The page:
In my first blog post, I wrote about getting hooked on web comics, but I have an older love that vies for my Internet time. I speak of interactive fiction, a type of storytelling in which I’ve indulged from childhood. I am a game writer and I also like to write about games. (Back in 2008, I wrote a long post about games and interactive storytelling for Journey to the Sea; this long interest continues to crop up in my blogging and my hobbies.)
The Internet is the perfect environment in which interactive fiction can thrive, whether it’s through forum games, freestyle shared twitter and blog communities, or games that are a little more structured. Since the user-driven games are hard to judge from outside the community, I’m interested in discussing the latter style. And the perfect place to start for that is with Choice of the Dragon, the first game put out by small game company Choice of Games. (Disclosure: I write for Choice of Games, but I played Choice of the Dragon long before I started working with them.)
Released in 2009, Choice of the Dragon was the first multiple-choice novel game I’d ever played. Reminiscent of a Choose Your Own Adventure novel, the story narrates in second person, allowing you, the reader, to become the main character. In this case, you’re a dragon.
As the story opens, a knight charges you. Do you deal with the predicament by engaging in combat, fleeing the scene, or quickly incinerating the knight with your fiery breath? The story progresses through a number of challenges, including a flashback to your hatchling days, a quest to find a proper mate, and a decision of how to deal with local humans.
The narration is delightfully silly. The multiple choice options give you the player the option to make your dragon combative to the game’s narrator, who cowers in a first person voice given the appropriate cues. Brief discussions about the sexism of always capturing princesses, the convenience of cultivating minions, and the hassle of traveling adventurers up the comedy value.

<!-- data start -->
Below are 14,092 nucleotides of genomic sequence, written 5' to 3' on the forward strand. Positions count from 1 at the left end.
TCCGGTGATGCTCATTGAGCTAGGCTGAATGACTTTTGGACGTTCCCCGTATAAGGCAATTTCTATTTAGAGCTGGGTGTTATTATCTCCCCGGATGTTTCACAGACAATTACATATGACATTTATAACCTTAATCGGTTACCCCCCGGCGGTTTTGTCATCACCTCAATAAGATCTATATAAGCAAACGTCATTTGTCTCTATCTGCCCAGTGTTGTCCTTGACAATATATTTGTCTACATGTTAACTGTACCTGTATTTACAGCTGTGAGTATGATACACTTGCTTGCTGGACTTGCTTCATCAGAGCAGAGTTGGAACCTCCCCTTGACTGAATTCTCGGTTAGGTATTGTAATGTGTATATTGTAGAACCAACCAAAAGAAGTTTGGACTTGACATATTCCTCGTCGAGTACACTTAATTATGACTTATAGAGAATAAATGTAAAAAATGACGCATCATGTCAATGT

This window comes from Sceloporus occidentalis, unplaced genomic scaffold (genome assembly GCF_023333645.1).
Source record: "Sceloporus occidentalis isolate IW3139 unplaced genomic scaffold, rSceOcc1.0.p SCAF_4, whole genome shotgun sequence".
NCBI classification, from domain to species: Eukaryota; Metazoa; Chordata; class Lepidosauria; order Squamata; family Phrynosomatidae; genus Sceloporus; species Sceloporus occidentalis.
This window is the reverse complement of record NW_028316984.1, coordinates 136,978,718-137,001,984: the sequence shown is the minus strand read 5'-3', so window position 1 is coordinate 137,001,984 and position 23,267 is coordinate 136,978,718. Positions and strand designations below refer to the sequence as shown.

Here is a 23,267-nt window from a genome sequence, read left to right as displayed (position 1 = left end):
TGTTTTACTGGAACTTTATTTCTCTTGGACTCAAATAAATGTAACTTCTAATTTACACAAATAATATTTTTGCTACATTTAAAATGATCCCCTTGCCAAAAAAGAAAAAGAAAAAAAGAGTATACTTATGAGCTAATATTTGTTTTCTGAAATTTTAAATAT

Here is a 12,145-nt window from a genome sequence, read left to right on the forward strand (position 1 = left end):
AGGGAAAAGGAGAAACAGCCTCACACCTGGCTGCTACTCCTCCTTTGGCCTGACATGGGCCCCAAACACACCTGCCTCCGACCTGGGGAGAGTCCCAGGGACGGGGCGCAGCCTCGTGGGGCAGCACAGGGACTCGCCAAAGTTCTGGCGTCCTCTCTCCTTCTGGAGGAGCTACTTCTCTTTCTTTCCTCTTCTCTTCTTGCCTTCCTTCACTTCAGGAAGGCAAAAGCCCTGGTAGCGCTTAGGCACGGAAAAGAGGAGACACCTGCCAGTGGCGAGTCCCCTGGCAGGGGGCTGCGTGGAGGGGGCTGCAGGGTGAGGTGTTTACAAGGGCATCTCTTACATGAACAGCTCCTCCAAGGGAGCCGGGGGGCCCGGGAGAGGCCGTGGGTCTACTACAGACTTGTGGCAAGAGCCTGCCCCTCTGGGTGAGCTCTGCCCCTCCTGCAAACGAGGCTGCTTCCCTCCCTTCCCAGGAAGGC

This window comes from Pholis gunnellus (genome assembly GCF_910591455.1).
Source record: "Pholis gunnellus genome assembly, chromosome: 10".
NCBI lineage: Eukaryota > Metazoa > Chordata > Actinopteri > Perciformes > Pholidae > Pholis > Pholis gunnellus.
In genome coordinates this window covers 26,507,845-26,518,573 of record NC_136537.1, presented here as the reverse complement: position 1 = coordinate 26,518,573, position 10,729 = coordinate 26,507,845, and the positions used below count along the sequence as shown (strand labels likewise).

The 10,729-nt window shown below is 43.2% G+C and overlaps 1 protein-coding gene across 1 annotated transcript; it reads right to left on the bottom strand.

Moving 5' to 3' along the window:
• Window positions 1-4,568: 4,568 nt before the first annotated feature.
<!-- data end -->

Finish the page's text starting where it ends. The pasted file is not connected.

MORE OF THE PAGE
But while there’s plenty of amusement, there’s also a challenge. Your decisions as a dragon affect stats that determine whether you will succeed or fail at certain tasks. Is your dragon the type to charge into battle head first, or do you display more caution? Are you wary of even small threats, or are such things beneath your notice? While some of these skills are determined by your own choices at the game’s start, choices throughout the game impact how high you can raise them. And therein lies the replay value of the game.
Playthrough of Choice of the Dragon the first time takes between twenty minutes and an hour, depending on how focused you are on the game (or whether you’re playing when you should be e-mailing your boss meeting minutes). But after that, you can make the game a challenge of how high you can raise certain stats. I once played through with the goal of having as high a Disdain score as I possibly could. This was hazardous to my poor dragon’s health — I didn’t take those blasted traveling adventurers seriously as a threat — but I survived and got the score up pretty high by the end.
Even though I’ve played through Choice of the Dragon a number of times, I return to it every now and again, like rereading a favorite novella. Happily, Choice of the Dragon is free to play in your browser or on your mobile device, which makes it a great entry into this style of interactive fiction.
What interactive fiction have you found online? If you’d like to see a game covered, let me know in the comments. And if you managed to get a Disdain score higher than 85 in Choice of the Dragon, I’d be jealous if it weren’t beneath me.
Alana Joli Abbott is a reviewer and game writer, whose first multiple choice novel, Choice of Kung Fu, was published by Choice of Games. She is the author of three novels (one recently funded by Kickstarter). You can find her online at VirgilandBeatrice.com.